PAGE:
Tamara Rogers

is an Assistant Professor in the Lunar and Planetary Lab at the University of Arizona. She studies convectively driven waves and the mean flows they generate in stars. She is also interested in magnetism in hot Jupiters.

Izumi Saito

is a graduate student of the Department of Earth and Planetary Sciences at Kyoto University. He is working on shallow-water turbulence on a rotating sphere.

Richard Scott

is a member of the School of Mathematics and Statistics at the University of St Andrews. He is interested in the large-scale circulation of the atmosphere, geostrophic turbulence and the formation of zonal jets, two-dimensional turbulence, and singularity formation in generalized two-dimensional fluid systems.

Andrew Soward

is a member of the Mathematics Research Institute, University of Exeter and School of Mathematics & Statistics, Newcastle University. I am particularly interested in the application of asymptotic methods to problems that arise in Geophysical and Astrophysical Fluid Dynamics.

Heidar Thor Thrastarson

is a NASA Postdoctoral Program Fellow at the Jet Propulsion Laboratory. He is interested in understanding the dynamics and physics of planetary atmospheres, using both models (e.g. General Circulation Models of extrasolar planets) and observational data (e.g. Radio Occultation data for Earth).

Steve Tobias

is a member of the School of Mathematics at the University of Leeds. He is interested in astrophysical and geophysical fluid dynamics and dynamo theory.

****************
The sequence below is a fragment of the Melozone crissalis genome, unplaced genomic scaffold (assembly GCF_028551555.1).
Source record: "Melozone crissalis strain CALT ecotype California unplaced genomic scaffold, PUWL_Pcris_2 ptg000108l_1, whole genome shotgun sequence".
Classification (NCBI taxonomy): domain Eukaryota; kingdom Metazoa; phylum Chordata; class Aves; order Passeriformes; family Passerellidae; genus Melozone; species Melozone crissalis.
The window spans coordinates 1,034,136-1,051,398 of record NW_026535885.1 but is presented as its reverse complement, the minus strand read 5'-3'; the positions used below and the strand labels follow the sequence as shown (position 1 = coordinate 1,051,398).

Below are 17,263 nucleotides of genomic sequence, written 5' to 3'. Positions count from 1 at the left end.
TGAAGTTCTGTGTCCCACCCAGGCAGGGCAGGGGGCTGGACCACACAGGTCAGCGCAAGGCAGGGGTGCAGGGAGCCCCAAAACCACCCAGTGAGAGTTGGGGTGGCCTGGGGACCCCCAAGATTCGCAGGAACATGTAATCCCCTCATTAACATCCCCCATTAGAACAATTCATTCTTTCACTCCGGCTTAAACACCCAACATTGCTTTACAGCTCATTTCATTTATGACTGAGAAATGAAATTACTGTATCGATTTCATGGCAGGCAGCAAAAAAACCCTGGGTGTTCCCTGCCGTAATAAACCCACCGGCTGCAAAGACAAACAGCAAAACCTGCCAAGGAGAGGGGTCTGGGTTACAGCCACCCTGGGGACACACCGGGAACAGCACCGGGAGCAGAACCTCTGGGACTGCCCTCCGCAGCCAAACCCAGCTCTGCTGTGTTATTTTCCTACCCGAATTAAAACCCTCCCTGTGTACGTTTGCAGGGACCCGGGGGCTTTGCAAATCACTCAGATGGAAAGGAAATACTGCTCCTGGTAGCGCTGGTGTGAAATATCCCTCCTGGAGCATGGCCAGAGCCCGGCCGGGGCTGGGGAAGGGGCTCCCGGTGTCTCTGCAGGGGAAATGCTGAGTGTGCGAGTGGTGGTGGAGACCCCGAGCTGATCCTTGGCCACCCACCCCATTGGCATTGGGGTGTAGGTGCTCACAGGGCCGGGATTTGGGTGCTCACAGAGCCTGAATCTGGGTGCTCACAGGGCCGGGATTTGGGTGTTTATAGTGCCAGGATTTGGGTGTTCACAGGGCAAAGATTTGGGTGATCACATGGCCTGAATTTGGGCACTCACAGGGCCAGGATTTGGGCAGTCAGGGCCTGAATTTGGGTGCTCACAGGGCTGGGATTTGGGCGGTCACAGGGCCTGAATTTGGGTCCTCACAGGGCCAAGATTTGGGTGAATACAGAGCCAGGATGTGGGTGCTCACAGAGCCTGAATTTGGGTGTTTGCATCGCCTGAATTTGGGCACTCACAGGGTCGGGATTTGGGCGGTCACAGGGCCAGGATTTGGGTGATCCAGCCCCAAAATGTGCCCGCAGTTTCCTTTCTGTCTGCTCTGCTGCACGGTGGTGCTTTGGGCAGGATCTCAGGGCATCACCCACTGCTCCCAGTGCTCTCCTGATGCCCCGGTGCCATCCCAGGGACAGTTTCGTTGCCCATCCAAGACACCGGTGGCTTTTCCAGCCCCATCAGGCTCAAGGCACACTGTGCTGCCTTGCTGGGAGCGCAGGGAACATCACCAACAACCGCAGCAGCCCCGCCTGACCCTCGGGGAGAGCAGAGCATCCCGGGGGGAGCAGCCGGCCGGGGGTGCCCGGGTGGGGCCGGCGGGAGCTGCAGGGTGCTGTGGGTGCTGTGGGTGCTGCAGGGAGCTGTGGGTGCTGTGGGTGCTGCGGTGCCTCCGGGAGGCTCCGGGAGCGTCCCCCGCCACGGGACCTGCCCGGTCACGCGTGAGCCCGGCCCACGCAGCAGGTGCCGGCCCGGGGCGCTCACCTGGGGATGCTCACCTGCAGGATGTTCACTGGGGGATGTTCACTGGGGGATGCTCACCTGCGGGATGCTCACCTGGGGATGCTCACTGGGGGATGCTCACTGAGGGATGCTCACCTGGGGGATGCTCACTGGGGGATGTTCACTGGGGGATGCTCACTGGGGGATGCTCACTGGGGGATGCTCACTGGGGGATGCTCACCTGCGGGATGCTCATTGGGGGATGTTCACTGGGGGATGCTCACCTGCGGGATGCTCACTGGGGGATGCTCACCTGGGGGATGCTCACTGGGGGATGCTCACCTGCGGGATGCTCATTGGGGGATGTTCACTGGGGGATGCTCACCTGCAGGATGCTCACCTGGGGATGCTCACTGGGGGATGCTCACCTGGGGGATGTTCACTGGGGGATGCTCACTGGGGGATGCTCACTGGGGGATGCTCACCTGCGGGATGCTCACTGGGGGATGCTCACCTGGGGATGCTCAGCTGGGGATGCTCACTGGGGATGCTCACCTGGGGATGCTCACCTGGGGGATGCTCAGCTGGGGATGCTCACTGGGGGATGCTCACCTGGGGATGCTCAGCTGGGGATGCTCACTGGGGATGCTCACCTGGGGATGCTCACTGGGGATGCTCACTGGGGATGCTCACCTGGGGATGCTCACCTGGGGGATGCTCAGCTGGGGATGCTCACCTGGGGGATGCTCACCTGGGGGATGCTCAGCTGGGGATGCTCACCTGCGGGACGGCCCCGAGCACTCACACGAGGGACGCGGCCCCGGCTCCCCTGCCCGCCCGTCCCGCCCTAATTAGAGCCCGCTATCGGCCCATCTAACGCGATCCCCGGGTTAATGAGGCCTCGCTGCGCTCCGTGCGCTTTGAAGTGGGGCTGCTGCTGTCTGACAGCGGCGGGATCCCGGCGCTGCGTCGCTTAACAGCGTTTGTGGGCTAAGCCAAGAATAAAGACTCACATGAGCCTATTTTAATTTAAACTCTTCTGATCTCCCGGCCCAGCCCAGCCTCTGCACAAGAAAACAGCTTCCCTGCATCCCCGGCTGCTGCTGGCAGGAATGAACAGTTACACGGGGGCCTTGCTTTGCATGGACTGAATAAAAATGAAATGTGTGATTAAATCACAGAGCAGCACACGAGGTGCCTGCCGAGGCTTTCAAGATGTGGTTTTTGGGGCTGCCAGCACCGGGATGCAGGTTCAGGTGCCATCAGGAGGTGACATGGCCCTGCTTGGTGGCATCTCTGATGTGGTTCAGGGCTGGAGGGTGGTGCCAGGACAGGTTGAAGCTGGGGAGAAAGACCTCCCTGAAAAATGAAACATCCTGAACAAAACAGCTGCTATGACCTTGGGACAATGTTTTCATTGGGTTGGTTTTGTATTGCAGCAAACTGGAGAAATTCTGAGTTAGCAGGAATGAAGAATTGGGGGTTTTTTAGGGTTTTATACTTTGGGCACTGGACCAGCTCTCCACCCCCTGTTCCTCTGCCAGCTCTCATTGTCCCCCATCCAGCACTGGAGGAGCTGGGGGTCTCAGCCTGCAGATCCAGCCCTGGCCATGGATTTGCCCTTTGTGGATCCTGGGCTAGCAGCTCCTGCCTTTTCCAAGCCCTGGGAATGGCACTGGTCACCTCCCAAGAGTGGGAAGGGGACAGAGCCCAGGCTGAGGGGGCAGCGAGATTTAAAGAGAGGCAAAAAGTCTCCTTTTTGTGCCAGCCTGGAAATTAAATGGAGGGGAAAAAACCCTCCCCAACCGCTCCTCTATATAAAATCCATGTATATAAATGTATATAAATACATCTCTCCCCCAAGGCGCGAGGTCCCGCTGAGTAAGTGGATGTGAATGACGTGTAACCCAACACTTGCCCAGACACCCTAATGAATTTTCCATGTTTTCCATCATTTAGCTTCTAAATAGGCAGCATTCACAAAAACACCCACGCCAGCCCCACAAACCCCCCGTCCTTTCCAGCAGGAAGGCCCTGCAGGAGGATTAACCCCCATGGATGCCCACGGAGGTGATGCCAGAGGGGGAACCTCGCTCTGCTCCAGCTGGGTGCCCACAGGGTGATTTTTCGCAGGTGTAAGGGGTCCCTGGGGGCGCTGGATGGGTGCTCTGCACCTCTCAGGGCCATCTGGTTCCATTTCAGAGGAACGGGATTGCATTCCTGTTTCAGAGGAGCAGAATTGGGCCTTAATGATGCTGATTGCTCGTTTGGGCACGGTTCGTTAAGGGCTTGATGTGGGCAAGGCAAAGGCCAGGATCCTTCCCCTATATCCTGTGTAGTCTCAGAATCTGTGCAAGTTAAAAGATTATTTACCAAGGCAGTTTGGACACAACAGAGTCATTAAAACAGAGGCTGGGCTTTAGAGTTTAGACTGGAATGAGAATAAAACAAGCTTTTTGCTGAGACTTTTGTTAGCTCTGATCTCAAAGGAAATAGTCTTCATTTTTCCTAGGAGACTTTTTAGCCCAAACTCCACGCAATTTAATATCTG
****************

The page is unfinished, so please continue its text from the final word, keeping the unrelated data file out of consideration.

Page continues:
Orkan (Matt) Umurhan

is a Senior Research Scientist at Planetary Sciences Division at NASA Ames Research Center and The SETI Institute. He works on problems pertaining to shear flows in accretion disks and exoplanet atmospheres (both magnetized and purely hydrodynamic). Main approaches used are asymptotic methods and numerical experiments. He now also works on landform evolution modeling of the icy moons of the outer planets. Old UC Merced website.

François Waelbroeck

is a member of the Department of Physics at the University of Texas at Austin and the Director of the Institute for Fusion Studies. He works on the theory of large and meso-scale dynamics of fusion plasma. His web page is here

Emma Warneford

is a Postdoctoral Researcher in the Mathematical Institute at Oxford University. She is working on thermal shallow water theory and applications to gas giant planets, and is supervised by Dr Paul Dellar. Her website can be found here.

Paul Williams
is a Royal Society University Research Fellow at the University of Reading, UK. His research interests include clear-air turbulence, numerical modelling, stochastic parameterisation, gravity waves, and climate change. His web site is here

Beth Wingate
is a Professor of Mathematics at the University of Exeter, UK. Her research interests include understanding the relationship of the 'slowish' dynamics to waves in geophysical and astrophysical fluid dynamics. She also has interests in ocean dynamics, and exascale numerical algorithms. Her website is here.

Roland Young

is a Postdoc in the Geophysical and Planetary Fluid Dynamics group in Atmospheric, Oceanic and Planetary Physics at the University of Oxford. He works primarily with numerical models of giant planet atmospheres, in particular using a version of the Met Office Unified Model to simulate aspects of Jupiter's atmosphere. He also uses spacecraft data to study turbulence and eddy-mean flow interactions in Jupiter's atmosphere. His website is here